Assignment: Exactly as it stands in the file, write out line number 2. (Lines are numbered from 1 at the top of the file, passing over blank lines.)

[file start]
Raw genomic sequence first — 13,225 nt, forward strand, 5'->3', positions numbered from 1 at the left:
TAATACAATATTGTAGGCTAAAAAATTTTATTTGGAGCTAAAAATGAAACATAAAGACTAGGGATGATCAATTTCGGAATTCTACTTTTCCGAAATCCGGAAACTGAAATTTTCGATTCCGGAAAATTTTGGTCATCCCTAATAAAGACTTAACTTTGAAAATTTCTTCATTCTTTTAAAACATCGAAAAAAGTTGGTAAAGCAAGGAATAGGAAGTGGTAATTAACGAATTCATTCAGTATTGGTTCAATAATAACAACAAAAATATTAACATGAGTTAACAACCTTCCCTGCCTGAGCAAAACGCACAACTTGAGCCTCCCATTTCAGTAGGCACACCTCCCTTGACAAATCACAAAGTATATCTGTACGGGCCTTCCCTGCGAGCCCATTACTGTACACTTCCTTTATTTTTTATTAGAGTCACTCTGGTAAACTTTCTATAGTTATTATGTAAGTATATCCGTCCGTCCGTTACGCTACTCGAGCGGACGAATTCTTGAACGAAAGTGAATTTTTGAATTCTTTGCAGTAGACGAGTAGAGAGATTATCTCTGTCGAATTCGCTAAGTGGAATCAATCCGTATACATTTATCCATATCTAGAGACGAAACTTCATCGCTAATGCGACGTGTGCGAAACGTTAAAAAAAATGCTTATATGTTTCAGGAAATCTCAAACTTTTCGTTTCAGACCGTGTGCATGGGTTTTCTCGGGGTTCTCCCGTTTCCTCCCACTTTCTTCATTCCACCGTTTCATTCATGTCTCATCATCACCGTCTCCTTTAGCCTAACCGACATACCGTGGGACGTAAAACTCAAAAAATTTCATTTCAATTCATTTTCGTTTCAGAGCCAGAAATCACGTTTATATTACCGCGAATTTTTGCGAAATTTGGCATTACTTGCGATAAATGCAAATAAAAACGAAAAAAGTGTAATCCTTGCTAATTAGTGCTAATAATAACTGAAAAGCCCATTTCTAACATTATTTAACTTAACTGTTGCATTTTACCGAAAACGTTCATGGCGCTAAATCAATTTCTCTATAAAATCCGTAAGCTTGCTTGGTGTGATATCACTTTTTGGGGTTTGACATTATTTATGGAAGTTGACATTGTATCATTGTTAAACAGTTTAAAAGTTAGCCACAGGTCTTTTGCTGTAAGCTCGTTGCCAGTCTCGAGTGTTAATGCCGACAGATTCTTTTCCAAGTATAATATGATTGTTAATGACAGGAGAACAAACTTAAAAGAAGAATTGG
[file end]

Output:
TAATACAATATTGTAGGCTAAAAAATTTTATTTGGAGCTAAAAATGAAACATAAAGACTAGGGATGATCAATTTCGGAATTCTACTTTTCCGAAATCCGGAAACTGAAATTTTCGATTCCGGAAAATTTTGGTCATCCCTAATAAAGACTTAACTTTGAAAATTTCTTCATTCTTTTAAAACATCGAAAAAAGTTGGTAAAGCAAGGAATAGGAAGTGGTAATTAACGAATTCATTCAGTATTGGTTCAATAATAACAACAAAAATATTAACATGAGTTAACAACCTTCCCTGCCTGAGCAAAACGCACAACTTGAGCCTCCCATTTCAGTAGGCACACCTCCCTTGACAAATCACAAAGTATATCTGTACGGGCCTTCCCTGCGAGCCCATTACTGTACACTTCCTTTATTTTTTATTAGAGTCACTCTGGTAAACTTTCTATAGTTATTATGTAAGTATATCCGTCCGTCCGTTACGCTACTCGAGCGGACGAATTCTTGAACGAAAGTGAATTTTTGAATTCTTTGCAGTAGACGAGTAGAGAGATTATCTCTGTCGAATTCGCTAAGTGGAATCAATCCGTATACATTTATCCATATCTAGAGACGAAACTTCATCGCTAATGCGACGTGTGCGAAACGTTAAAAAAAATGCTTATATGTTTCAGGAAATCTCAAACTTTTCGTTTCAGACCGTGTGCATGGGTTTTCTCGGGGTTCTCCCGTTTCCTCCCACTTTCTTCATTCCACCGTTTCATTCATGTCTCATCATCACCGTCTCCTTTAGCCTAACCGACATACCGTGGGACGTAAAACTCAAAAAATTTCATTTCAATTCATTTTCGTTTCAGAGCCAGAAATCACGTTTATATTACCGCGAATTTTTGCGAAATTTGGCATTACTTGCGATAAATGCAAATAAAAACGAAAAAAGTGTAATCCTTGCTAATTAGTGCTAATAATAACTGAAAAGCCCATTTCTAACATTATTTAACTTAACTGTTGCATTTTACCGAAAACGTTCATGGCGCTAAATCAATTTCTCTATAAAATCCGTAAGCTTGCTTGGTGTGATATCACTTTTTGGGGTTTGACATTATTTATGGAAGTTGACATTGTATCATTGTTAAACAGTTTAAAAGTTAGCCACAGGTCTTTTGCTGTAAGCTCGTTGCCAGTCTCGAGTGTTAATGCCGACAGATTCTTTTCCAAGTATAATATGATTGTTAATGACAGGAGAACAAACTTAAAAGAAGAATTGG